Probably 'network failure to server A,' 'network failure to server B,' 'system is down,' 'UPS power offline'. It depends on how the server is sending the data. A lot will use email to SMS relays, which will stop working as soon as the network goes down, but some may be using built-in GSM hardware (GSM transmitters that can send SMS are pretty cheap) so that they can notify the admin if the network goes down. In this case, they will keep sending until the server is disconnected from the UPS or flattened by impact with the ground, whichever happens first.
  • Re:So much raw data (Score:5, Informative)

    by smooth wombat ( 796938 ) on Wednesday November 25, 2009 @01:26PM (#30227778) Journal
    Stop it. Just stop it. Not only are you a coward by posting anonymously, but the nine mile debris field has been debunked REPEATEDLY, including by police officers on the scene [].

    The nine mile debris field consisted of bits of paper which may or may not have been from the flight when it impacted in the field.

    Further, that nine mile figure is bogus. People used MapQuest to find the distance between the crash site and the supposed debris field. Sure, nine miles if you drive by road, but roughly 2.5 miles in a straight line.

    The debris field WAS NOT composed of engine parts, seats, body parts or anything else heavier than a piece of paper.

    Your friend is also an idiot as there are nearly a dozen eyewitnesses [] to the plane coming down, some of which watched the plane, intact, nose dive into the ground. Had the plane been shot down, it would have displayed some semblance of damage including smoke and/or fire trailing from it. Not one eyewitness described seeing anything of the sort.

    End of story, full stop.
  • Re:08:58:33 (Score:1, Informative)

    by Anonymous Coward on Wednesday November 25, 2009 @05:49PM (#30230952)
    Air Traffic Control System Command Center. Not sure what the /bl is. Maybe someone's initials?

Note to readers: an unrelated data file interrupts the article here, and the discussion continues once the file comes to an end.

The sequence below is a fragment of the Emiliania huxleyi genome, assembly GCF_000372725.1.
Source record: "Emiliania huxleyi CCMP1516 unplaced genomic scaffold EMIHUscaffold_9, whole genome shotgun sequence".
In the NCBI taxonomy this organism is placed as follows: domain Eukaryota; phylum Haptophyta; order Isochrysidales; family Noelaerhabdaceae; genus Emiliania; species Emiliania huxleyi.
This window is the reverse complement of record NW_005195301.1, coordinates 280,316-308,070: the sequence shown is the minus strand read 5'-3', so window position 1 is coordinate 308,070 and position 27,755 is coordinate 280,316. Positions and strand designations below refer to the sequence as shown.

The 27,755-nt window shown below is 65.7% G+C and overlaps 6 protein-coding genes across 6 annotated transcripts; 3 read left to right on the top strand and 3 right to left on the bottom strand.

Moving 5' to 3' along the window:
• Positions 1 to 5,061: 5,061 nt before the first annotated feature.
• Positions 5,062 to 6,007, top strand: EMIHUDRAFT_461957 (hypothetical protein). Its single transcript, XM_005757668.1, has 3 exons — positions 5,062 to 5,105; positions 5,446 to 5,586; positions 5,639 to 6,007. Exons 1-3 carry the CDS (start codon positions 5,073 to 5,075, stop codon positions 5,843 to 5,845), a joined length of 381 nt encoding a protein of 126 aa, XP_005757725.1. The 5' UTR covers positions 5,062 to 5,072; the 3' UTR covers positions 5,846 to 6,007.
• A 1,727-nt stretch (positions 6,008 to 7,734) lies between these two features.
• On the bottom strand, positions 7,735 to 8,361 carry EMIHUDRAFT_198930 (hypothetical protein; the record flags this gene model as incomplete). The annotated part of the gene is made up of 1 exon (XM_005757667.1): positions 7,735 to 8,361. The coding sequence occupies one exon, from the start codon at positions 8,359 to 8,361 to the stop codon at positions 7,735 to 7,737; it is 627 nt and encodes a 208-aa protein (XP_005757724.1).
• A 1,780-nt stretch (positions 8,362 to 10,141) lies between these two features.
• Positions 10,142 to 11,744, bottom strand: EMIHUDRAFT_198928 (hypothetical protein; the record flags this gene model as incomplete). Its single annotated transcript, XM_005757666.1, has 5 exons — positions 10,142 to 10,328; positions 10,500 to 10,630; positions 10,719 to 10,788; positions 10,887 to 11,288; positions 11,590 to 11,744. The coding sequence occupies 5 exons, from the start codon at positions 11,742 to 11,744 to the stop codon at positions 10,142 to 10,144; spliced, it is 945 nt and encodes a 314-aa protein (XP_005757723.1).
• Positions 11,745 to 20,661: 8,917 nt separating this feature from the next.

• Re:Diesel fuel fire (Score:3, Informative)

    by Y-Crate ( 540566 ) on Wednesday November 25, 2009 @07:19PM (#30231706)

    WTC 7 was NOT a hardened building. It was constructed in the early 80s as a run of the mill office building. The only thing unique about it was the unusual arrangement of the load-bearing members. This was needed because the thing was constructed on top of a massive utility vault. The Emergency Command Center was shoehorned into the building and not everyone thought the location made any sense for obvious reasons. (It was located there AFTER the '93 bombing)

    As for the collapse, it looks "controlled" because buildings don't usually fall down for any reason other than controlled demolition. That's the only point of reference most people have. That aside, physics ensure that buildings tend to fall straight down, or twist a little and then fall straight down.

    But if you want more in-depth detail about how stresses were distributed and how the building was comprimised, then check out this link [] or or this one. []

  • Re:News to me (Score:3, Informative)

    by vegiVamp ( 518171 ) on Thursday November 26, 2009 @04:00AM (#30234716) Homepage
    I'm clueless as to how pagers work, but SMS does not have guaranteed delivery.

    Have a look at

    "Message delivery is best effort, so there are no guarantees that a message will actually be delivered to its recipient and delay or complete loss of a message is not uncommon, particularly when sending between networks."

User hostile.